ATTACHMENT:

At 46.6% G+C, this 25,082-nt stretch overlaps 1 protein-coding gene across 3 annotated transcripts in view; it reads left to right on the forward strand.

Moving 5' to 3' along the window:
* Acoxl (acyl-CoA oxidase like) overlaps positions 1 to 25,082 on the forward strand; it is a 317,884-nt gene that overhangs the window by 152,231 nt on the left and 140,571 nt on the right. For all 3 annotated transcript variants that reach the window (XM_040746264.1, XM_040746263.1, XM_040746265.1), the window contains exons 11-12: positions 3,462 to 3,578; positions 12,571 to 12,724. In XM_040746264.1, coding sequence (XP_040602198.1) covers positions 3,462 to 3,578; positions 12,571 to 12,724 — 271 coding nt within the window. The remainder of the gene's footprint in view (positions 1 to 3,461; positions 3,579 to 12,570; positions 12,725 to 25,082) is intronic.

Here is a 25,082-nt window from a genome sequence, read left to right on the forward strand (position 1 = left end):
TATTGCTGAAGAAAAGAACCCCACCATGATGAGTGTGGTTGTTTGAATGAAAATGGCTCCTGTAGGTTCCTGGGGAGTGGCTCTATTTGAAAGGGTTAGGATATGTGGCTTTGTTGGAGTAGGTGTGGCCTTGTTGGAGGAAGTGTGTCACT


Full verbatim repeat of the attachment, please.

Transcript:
At 46.6% G+C, this 25,082-nt stretch overlaps 1 protein-coding gene across 3 annotated transcripts in view; it reads left to right on the forward strand.

Moving 5' to 3' along the window:
* Acoxl (acyl-CoA oxidase like) overlaps positions 1 to 25,082 on the forward strand; it is a 317,884-nt gene that overhangs the window by 152,231 nt on the left and 140,571 nt on the right. For all 3 annotated transcript variants that reach the window (XM_040746264.1, XM_040746263.1, XM_040746265.1), the window contains exons 11-12: positions 3,462 to 3,578; positions 12,571 to 12,724. In XM_040746264.1, coding sequence (XP_040602198.1) covers positions 3,462 to 3,578; positions 12,571 to 12,724 — 271 coding nt within the window. The remainder of the gene's footprint in view (positions 1 to 3,461; positions 3,579 to 12,570; positions 12,725 to 25,082) is intronic.

Here is a 25,082-nt window from a genome sequence, read left to right on the forward strand (position 1 = left end):
TATTGCTGAAGAAAAGAACCCCACCATGATGAGTGTGGTTGTTTGAATGAAAATGGCTCCTGTAGGTTCCTGGGGAGTGGCTCTATTTGAAAGGGTTAGGATATGTGGCTTTGTTGGAGTAGGTGTGGCCTTGTTGGAGGAAGTGTGTCACT